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Nigerian militants threaten anarchy over graft case


Wed Oct 8, 2008 4:26am EDT

By Nick Tattersall

LAGOS, Oct 8 (Reuters) – Militants in Nigeria’s oil-producing south threatened on Wednesday to create a “state of anarchy” unless local government officials accused of corruption are properly dealt with. The Economic and Financial Crimes Commission (EFCC) has said it is investigating allegations that large sums of money were withdrawn in a suspicious manner from the funds of Rivers state, one of the three main oil-producing states in the Niger Delta.

EFCC spokesman Femi Babafemi said the chief of staff to the governor of Rivers state and the secretary of the state government were in its custody. He said the EFCC was also looking for two other state officials.

“There are allegations that large sums of funds were withdrawn from state government accounts in a curious manner,” Babafemi said.

He said the chief of staff had made a statement saying payments had been made for a legitimate project.

Rivers state governor Rotimi Amaechi has taken a tougher line with militants than neighbouring states, beefing up the armed forces, who have been patrolling with helicopters and gunboats in an effort to flush armed gangs out of the creeks.

As a result, most of the recent violence in the Niger Delta — home to Africa’s biggest oil and gas industry — has been focused in Rivers, while the two other main oil industry states, Bayelsa and Delta, have remained relatively calm.

The Movement of the Emancipation of the Niger Delta (MEND), which launched a six-day campaign of attacks on oil installations in Rivers last month, said it would be following the corruption case very closely.

“If we are not satisfied with the measure of justice meted out, we will make Rivers state ungovernable by creating a state of anarchy,” the group said in an e-mailed statement.

MEND accused the government and the military of trying to provoke it into calling off a unilateral ceasefire which it declared after last month’s attacks following a plea by elders.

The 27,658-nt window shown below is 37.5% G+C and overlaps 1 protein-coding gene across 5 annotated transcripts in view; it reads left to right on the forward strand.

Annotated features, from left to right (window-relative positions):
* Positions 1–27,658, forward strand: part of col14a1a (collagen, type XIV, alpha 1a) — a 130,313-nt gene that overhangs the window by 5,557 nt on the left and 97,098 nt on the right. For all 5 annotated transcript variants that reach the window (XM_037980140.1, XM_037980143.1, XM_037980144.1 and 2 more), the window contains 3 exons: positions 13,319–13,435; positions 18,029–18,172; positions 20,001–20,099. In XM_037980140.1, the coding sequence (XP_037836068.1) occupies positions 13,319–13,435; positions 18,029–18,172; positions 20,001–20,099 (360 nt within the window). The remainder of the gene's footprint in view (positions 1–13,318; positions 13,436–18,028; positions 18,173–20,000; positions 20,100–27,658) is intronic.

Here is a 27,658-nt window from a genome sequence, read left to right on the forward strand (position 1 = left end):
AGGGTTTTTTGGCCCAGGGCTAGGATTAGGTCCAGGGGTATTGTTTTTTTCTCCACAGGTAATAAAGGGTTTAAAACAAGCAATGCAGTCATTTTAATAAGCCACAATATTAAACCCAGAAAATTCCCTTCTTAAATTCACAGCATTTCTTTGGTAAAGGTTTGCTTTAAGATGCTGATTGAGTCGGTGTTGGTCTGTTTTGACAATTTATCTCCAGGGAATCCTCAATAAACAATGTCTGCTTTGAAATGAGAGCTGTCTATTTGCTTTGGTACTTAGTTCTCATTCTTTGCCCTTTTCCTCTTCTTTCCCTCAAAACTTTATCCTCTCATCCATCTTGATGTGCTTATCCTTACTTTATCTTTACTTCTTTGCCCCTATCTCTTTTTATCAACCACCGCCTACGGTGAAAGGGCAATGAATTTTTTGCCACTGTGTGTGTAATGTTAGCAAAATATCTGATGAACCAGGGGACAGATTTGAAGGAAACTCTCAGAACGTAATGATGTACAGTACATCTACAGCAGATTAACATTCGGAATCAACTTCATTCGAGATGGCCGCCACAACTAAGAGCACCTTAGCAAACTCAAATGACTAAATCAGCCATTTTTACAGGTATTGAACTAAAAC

The six day “oil war” forced Royal Dutch Shell, the company hardest hit, to warn it may not be able to meet all of its contractual obligations on oil exports from Nigeria.

The military welcomed the ceasefire but said it would continue its campaign to hunt down armed gangs nestled in deep in the mangrove creeks and there have been several gunbattles and arrests since then.

Militant groups in the delta say they are fighting for a fairer distribution of wealth in the region, where impoverished villagers have seen their land polluted by five decades of oil extraction without seeing the benefits of the revenue generated.

But the leaders of the mafia-like criminal syndicates in the Niger Delta have grown rich from a lucrative trade in stolen oil — known locally as bunkering — as well as from frequent kidnappings for ransom of prominent locals and expatriates.

The violence has become little more than a turf war between rival gangs fighting for control of bunkering, a trade worth millions of dollars a day which rights groups say involves the collusion of government officials, members of the security forces and international shipping agents. (For full Reuters Africa coverage and to have your say on the top issues, visit: ) (Editing by Matthew Tostevin)


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